10 Things you Need to Know About WordPress but were Afraid to Ask
WordPress is a lot like wine. There are always more things to learn about it.
But there are some things everyone must know about WordPress in order to be effective and prolific.
Here are 10 things you absolutely, positively and maybe desperately need to know about WordPress.
1. Yoast does more than Optimize for search
Yoast’s WordPress SEO plugin does alot more than just optimize. Here are 3 things you might have missed
Set Page Titles
For your site name, tell WordPress what you want the Browser Title to say, literally.
The same for the Post and Page only this time use the code, %%title%%, to make your post titles appear as the Browser Title.
Control Social Posts
Tell Google+ and Facebook exactly what to say about your post.
In Yoast on Edit Post, go to Social and add comments to your Facebook and Google+ Accounts. You can even upload an image to override the Featured Image.
Set a 301 Redirect for old, indexed pages
For previously published pages you want to take off line without incurring 404 Page Not Found errors
On the Edit Page in Yoast, click Advanced. Tell the Google bots to not index the page and put a Redirected URL in both Canonical URL and 301 Redirect.
While it’s not advisable to have too many of 301 Redirects on your site, it’s better than risking a 404 error if you want to keep that page on your server.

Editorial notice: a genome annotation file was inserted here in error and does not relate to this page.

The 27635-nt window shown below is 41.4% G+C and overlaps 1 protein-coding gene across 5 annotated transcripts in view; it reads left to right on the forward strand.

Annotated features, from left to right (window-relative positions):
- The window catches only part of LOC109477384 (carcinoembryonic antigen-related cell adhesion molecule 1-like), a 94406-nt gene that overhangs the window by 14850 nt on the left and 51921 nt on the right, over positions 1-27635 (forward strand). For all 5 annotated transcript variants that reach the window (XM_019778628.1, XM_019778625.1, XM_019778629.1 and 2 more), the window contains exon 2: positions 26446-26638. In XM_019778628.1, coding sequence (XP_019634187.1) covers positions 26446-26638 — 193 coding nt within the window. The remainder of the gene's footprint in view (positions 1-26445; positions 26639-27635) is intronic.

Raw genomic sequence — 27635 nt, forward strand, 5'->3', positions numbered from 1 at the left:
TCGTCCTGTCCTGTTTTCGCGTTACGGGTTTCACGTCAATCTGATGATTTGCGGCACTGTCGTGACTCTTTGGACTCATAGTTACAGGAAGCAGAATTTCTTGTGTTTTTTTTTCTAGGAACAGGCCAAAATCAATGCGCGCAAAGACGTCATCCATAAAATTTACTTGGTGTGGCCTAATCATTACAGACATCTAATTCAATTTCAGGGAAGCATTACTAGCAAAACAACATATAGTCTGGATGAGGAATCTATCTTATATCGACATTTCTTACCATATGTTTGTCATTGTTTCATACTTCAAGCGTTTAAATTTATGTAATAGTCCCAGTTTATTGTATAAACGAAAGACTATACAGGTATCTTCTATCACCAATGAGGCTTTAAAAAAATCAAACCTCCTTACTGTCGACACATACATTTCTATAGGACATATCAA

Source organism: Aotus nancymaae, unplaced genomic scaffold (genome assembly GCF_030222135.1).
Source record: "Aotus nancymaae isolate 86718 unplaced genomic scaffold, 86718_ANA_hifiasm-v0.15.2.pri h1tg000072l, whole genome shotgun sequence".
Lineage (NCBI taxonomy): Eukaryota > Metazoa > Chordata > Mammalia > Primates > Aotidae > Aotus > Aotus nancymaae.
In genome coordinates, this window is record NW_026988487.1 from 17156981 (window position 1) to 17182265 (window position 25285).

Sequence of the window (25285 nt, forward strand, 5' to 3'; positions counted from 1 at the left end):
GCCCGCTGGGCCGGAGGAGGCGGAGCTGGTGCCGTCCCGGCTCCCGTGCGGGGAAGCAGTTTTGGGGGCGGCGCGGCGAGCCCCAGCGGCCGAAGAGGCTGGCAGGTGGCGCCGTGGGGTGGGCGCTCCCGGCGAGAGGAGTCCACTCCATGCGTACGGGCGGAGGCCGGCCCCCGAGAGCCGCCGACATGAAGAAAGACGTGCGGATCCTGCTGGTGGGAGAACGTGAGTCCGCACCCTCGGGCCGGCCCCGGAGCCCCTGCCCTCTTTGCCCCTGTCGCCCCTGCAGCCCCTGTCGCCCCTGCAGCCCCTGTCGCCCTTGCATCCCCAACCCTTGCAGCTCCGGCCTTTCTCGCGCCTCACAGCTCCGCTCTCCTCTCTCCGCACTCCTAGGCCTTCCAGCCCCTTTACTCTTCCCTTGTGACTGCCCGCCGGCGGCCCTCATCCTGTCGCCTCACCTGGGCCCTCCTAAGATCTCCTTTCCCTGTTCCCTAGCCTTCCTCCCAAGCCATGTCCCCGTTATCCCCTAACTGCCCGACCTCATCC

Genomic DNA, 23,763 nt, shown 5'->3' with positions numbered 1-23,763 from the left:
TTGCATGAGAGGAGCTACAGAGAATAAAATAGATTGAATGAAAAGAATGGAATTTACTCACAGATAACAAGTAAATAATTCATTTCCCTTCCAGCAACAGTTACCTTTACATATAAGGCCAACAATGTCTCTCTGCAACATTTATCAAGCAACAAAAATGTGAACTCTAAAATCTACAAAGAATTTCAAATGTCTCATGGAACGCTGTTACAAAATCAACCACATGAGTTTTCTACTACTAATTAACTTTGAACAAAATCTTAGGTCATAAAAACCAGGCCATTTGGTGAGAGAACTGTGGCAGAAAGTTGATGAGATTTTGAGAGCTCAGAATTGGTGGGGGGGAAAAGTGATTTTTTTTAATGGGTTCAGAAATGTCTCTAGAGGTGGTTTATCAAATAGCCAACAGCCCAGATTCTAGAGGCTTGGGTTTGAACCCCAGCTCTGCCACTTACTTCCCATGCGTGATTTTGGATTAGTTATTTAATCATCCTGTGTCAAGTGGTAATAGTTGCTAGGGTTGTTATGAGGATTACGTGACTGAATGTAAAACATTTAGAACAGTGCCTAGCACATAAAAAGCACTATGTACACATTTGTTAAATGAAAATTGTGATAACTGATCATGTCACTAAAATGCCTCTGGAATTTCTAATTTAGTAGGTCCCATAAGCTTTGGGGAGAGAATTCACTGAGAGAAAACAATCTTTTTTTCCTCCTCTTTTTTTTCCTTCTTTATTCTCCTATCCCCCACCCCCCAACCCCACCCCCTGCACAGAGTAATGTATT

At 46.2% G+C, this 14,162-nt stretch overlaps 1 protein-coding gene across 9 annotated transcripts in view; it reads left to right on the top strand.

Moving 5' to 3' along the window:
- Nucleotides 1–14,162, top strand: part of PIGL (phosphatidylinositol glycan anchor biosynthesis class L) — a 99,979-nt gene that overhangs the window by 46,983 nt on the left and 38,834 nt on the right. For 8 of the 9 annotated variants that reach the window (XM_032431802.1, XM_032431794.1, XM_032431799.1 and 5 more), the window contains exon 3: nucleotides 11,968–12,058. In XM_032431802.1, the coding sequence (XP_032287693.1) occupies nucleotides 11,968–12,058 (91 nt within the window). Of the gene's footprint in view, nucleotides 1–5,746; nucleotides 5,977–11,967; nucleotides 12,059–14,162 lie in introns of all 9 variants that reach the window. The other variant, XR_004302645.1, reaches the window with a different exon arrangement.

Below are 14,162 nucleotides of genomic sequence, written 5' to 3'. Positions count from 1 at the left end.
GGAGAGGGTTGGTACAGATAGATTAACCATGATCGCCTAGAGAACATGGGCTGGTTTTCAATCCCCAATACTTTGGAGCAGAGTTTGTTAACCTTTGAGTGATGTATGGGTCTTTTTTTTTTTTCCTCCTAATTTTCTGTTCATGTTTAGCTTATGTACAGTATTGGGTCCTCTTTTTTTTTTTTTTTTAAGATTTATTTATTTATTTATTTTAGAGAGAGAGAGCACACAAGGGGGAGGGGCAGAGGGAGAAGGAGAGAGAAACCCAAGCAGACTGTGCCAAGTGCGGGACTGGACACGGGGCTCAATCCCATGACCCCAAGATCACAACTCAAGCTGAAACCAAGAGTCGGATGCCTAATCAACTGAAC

2. Paste your Text in Single Space
If you compose posts in Word, copying and pasting them into the Edit Post page WordPress will double the space between your paragraphs.
Don’t delete up every paragraph! That’s a waste of time.
Instead, do an Advanced Find/Change for paragraph marks. Set “¶ ¶” In Find and set “¶” in Replace. Click Replace All and in two breaths you will have perfectly spaced text ready to copy and paste.
3. Don’t Diss your Screen Options
Screen Options makes visible the functions you need on many pages.
Screen Options are not just for setting and forgetting. They are crucial for Pages and Posts. When installing a new plugin, the plugins option must be checked for the plugin to be visible. You can allow change the number of columns in Edit Post/Page to rearrange your dashboard.
For list pages, like Media, Comments, Posts, Pages, in Screen Options you can set the length of list, which allows you to scroll more or less.
On the main Home Dashboard, use Screen Options to deactivate some of the junk WordPress gives you.
In Widgets, Screen Options allows you to enable or disable Accessibility Mode.
Screen Options in Menus is super important as it allows enabling many important functions.
4. Remember All Themes are created differently
When you start learning about WordPress, try an easy, free theme.
Once you decide what features you need, upgrade to a more complicated theme.
Either load up a free theme with plugins to give the required functionality, or get a premium theme with that functionality built-in.
It all depends on you.
Remember that every theme can have peculiar proclivities.
Confounding issues can often be troubleshooted by simply changing themes.
When choosing a theme, look for:
- Responsive – for mobile viewing
- Theme Options – for easy customizing
- Custom Posts – structured for specific needs